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Human Rock ‘Em Sock ‘Em Robots: Atheism and Free Will

Imagine a man who arrives at the airport for his flight. His suitcase is stuffed full, closed and firmly latched, and yet there are all sorts of items hanging out from the sides: a shirt sleeve here, a pant leg there, a few socks, a tie, part of a sweater.

The lady at the check-in counter says, “Sir, you need to make sure everything is in your bag before we can check it.”  

The man takes a pair of scissors from his pocket and proceeds to cut around the outside of his suitcase, trimming away everything he wasn’t able to fit inside. He looks at the attendant and says, ‘‘Okay, now everything is in my suitcase.’’

The consistent atheist is like this man. He insists he can explain everything in terms of his naturalist-materialist worldview. He insists that everything can be accounted for, that everything “fits.” And, lo and behold, it turns out everything does fit. Because whatever doesn’t fit he simply trims away. If it doesn’t fit into his philosophical suitcase, it doesn’t exist. It’s illusion.

For instance, free will.

Common conception = biblical conception

No one denies that there exists a common-sense understanding of “free will.” Simply put, it’s that a person acts “freely” only if his or her choices are not “determined” by forces outside the person’s own will. Philosophers refer to this as “libertarian free will.”

This is our common understanding, and it’s rooted in our common experience. Each of us is simply aware—immediately and intuitively—that we are agents with the power to choose. You can choose to eat an apple or an orange, to walk around the block or up and down the street, to watch a movie or a TV show or neither. And while your choices are certainly all “influenced”—sometimes powerfully—by forces within and without, they are not “determined.” This is how we experience our freedom of will.

And it’s important to point out that atheists admit this.

In fact, neuroscientist Sam Harris, the most well-known atheist speaking and writing on this subject at the present time, complains that “people find the idea of libertarian free will so intuitively compelling” that it’s hard to even get them to “think clearly about determinism.”

Atheist philosopher John Searle admits that this common notion of free will (i.e., libertarian free will) is so inescapable that even if it is an illusion we would have to live as though it were not!

It fits the biblical worldview

As with so many other fundamental aspects of human experience—morality, human value and dignity, human rights, consciousness—the biblical worldview accounts for what we seem to intuitively know to be true. It makes sense of our experience.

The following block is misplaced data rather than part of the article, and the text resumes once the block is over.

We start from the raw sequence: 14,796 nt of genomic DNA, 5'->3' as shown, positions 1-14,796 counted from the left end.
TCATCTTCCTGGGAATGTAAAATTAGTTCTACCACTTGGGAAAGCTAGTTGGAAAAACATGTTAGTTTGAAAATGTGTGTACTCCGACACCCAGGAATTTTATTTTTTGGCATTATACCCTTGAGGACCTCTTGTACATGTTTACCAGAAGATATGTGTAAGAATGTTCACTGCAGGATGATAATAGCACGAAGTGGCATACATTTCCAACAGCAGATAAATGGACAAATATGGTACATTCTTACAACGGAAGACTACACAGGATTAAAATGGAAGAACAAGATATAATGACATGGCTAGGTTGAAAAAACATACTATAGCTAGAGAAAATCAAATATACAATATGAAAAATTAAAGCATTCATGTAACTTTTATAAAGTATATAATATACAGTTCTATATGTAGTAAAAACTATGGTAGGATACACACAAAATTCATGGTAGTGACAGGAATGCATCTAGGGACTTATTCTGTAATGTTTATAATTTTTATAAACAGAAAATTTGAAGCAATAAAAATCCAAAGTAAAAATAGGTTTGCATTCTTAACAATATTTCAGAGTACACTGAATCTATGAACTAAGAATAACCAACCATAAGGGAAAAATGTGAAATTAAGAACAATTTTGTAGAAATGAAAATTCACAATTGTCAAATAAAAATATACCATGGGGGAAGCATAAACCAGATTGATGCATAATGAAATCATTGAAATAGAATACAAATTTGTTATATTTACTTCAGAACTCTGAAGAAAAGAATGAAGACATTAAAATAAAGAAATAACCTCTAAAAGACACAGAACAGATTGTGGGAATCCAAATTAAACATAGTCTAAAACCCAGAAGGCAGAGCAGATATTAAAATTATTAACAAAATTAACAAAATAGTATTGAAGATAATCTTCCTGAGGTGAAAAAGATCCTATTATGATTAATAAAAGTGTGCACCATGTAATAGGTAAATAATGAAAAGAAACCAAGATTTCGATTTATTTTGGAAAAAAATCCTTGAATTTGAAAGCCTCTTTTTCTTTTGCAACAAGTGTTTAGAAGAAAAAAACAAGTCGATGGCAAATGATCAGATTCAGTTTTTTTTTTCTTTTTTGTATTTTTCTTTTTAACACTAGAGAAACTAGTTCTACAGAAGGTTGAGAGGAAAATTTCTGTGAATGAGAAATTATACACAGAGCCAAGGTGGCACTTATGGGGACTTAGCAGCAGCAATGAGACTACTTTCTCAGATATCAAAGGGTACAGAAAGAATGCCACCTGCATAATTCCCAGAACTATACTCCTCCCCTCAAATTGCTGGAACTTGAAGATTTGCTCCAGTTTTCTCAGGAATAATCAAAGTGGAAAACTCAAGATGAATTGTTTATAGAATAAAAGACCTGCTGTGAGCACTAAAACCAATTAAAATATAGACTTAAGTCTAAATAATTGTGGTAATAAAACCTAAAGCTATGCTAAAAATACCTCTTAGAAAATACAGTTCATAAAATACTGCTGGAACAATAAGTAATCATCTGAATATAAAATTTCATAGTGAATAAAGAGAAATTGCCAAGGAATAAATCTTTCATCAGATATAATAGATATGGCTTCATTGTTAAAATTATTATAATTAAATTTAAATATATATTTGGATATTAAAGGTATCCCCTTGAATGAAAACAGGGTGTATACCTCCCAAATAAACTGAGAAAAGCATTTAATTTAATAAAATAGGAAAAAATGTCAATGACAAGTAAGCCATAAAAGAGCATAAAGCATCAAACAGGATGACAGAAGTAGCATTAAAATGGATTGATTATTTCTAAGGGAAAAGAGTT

The existence of God and our creation in the image and likeness of God provides a metaphysical foundation for free will.

Indeed, the biblical worldview requires such a view of free will. After all, a belief in moral responsibility and accountability are central to the biblical worldview. As even little children understand, moral responsibility and accountability presuppose free will. It’s simply not reasonable to hold someone morally accountable for an act they had no freedom to avoid committing, an act they were “made” to do.  

Free will and naturalism

So what happens to free will if the universe is what the naturalist says it is?

Let’s back up a step and think about this. Everyone agrees that purely physical systems are deterministic. There’s no way to get around this simple fact. Fire a rocket into the sky, and it will go precisely where it must, given all the various physical conditions in play. Drop a pin on the floor, and it will wind up exactly where it must and for the same reasons.

Systems that are entirely physical are entirely deterministic.

And since the naturalist worldview holds that our entire universe is one, massive, entirely physical system, where everything that happens happens in accordance with the unbending laws of chemistry and physics, the naturalist worldview is inescapably deterministic.

But then, what are we, according to the naturalist worldview?

You and I, we’re merely a part of this massive, mechanical, deterministic, entirely physical system. According to the atheist-materialist, this “machine” we call the universe includes you and me and everything about us—including our brains, which produce our thoughts, intentions, and choices. Because of this, free will is simply not possible. It cannot be accounted for within a naturalist worldview.

Psychologists Leda Comides and John Tooby are clear in describing the situation from a materialist point of view: